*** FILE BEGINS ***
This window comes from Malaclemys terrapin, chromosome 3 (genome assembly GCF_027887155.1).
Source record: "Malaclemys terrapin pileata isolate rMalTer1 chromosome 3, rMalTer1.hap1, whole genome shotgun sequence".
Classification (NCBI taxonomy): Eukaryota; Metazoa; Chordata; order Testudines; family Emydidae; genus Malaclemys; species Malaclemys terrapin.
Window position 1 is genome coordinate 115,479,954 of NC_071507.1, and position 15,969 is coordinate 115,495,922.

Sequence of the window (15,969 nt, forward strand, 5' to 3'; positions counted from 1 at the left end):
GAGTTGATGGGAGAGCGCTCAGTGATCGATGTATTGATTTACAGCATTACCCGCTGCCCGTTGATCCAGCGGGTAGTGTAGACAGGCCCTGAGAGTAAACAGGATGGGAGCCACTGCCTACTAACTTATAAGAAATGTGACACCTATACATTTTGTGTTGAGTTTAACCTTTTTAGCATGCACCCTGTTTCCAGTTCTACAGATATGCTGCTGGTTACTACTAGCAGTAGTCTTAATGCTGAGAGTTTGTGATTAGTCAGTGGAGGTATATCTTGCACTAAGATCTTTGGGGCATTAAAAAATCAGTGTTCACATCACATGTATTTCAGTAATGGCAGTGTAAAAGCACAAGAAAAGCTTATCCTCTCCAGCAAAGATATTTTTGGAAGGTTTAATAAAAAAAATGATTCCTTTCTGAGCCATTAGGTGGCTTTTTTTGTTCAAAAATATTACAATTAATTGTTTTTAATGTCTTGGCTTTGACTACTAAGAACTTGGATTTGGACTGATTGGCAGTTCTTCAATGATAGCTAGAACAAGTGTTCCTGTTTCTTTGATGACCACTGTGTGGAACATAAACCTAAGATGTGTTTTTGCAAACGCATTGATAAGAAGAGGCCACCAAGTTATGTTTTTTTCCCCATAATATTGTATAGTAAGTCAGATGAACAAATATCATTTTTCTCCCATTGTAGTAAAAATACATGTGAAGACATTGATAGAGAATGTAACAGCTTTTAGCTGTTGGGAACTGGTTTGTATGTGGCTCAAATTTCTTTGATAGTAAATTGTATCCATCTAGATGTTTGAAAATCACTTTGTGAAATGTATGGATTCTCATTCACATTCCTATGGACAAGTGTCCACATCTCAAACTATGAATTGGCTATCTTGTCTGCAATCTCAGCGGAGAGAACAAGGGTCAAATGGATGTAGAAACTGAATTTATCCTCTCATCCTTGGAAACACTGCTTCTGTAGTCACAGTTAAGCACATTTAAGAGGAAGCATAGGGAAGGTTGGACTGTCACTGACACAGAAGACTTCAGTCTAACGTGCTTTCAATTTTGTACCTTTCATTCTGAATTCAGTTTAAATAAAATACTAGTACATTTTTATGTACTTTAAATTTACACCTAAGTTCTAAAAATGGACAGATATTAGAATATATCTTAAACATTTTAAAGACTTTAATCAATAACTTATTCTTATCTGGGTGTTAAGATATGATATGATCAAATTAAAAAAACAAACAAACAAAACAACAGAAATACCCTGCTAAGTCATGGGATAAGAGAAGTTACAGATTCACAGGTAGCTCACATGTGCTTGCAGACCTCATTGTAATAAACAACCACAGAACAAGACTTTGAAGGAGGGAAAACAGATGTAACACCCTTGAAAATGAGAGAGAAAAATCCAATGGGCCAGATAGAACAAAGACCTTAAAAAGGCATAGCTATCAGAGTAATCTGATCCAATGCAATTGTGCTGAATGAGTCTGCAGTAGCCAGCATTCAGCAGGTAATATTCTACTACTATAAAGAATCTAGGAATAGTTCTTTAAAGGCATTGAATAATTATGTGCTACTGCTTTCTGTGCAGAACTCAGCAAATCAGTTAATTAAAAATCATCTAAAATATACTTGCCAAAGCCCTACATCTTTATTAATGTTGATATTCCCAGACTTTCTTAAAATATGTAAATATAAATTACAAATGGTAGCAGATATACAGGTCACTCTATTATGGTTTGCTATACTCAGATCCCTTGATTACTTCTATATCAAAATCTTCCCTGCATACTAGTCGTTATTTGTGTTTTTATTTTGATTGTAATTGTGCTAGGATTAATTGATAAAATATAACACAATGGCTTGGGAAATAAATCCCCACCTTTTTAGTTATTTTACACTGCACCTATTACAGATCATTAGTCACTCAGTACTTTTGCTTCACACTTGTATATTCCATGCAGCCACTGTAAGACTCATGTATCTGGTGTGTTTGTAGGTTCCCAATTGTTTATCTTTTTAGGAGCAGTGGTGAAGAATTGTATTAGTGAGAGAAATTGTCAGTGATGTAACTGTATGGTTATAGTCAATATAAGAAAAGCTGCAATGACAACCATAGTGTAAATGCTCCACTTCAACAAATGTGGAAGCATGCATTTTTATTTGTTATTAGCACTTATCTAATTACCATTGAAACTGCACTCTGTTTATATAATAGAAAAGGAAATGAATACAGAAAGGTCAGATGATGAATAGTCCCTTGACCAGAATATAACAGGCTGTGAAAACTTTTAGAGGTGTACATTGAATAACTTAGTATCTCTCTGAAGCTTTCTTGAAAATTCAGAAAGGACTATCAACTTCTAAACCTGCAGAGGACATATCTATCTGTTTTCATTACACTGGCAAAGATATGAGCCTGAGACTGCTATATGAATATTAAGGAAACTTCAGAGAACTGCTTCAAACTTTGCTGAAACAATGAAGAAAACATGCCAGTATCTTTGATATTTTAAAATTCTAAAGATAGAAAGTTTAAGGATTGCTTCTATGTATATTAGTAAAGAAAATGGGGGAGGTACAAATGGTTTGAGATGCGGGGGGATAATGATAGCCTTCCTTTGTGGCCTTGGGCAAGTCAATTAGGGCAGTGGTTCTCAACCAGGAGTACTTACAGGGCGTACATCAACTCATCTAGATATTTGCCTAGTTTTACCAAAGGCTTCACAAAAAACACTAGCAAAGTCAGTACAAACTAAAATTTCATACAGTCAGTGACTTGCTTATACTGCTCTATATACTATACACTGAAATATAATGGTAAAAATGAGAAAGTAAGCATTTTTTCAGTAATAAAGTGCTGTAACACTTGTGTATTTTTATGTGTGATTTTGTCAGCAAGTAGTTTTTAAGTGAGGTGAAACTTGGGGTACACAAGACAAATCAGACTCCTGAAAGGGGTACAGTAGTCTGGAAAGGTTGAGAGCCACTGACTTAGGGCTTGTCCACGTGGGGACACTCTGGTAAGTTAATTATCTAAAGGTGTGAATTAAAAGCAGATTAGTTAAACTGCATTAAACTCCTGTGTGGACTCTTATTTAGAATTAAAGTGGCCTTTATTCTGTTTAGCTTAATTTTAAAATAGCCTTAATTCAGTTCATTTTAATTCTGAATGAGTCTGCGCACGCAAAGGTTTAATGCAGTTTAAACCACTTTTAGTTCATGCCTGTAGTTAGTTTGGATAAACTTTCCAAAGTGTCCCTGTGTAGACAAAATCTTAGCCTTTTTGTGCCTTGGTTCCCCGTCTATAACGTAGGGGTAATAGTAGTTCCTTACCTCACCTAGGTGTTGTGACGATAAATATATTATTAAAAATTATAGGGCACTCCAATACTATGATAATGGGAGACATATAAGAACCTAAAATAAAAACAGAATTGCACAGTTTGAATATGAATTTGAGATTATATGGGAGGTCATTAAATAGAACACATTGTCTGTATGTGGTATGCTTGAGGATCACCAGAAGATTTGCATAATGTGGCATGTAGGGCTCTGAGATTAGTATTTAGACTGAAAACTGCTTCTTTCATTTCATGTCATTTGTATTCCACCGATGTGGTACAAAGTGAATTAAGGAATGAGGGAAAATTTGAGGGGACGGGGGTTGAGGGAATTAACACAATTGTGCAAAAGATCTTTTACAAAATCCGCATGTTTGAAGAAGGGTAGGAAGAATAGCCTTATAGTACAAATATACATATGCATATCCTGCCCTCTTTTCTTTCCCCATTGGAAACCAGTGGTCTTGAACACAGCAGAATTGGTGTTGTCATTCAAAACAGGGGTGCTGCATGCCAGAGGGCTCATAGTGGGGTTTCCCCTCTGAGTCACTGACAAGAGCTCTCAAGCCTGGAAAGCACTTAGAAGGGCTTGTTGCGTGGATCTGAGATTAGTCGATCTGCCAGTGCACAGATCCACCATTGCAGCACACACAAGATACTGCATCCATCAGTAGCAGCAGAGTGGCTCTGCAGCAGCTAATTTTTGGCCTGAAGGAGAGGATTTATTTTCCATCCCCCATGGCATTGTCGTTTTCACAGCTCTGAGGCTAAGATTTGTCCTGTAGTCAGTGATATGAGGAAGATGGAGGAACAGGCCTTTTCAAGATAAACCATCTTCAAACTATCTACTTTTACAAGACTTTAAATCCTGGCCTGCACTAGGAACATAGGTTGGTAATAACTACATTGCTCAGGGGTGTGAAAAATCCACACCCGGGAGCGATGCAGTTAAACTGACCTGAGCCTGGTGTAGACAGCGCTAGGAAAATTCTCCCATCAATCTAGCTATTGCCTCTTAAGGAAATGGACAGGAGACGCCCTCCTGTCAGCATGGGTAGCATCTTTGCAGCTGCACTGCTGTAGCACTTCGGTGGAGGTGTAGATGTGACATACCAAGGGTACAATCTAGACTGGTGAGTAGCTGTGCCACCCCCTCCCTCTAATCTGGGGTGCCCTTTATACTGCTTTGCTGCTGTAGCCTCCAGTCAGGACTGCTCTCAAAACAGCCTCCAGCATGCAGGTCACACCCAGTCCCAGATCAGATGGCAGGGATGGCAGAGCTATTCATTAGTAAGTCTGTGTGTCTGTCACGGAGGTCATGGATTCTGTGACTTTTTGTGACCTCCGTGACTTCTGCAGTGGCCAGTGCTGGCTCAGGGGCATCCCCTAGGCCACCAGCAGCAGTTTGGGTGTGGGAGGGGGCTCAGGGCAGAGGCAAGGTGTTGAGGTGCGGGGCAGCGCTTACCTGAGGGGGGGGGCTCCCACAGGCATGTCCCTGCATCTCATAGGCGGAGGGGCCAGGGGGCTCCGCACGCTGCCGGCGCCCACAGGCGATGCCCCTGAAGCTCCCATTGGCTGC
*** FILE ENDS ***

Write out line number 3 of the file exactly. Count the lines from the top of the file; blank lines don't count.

Classification (NCBI taxonomy): Eukaryota; Metazoa; Chordata; order Testudines; family Emydidae; genus Malaclemys; species Malaclemys terrapin.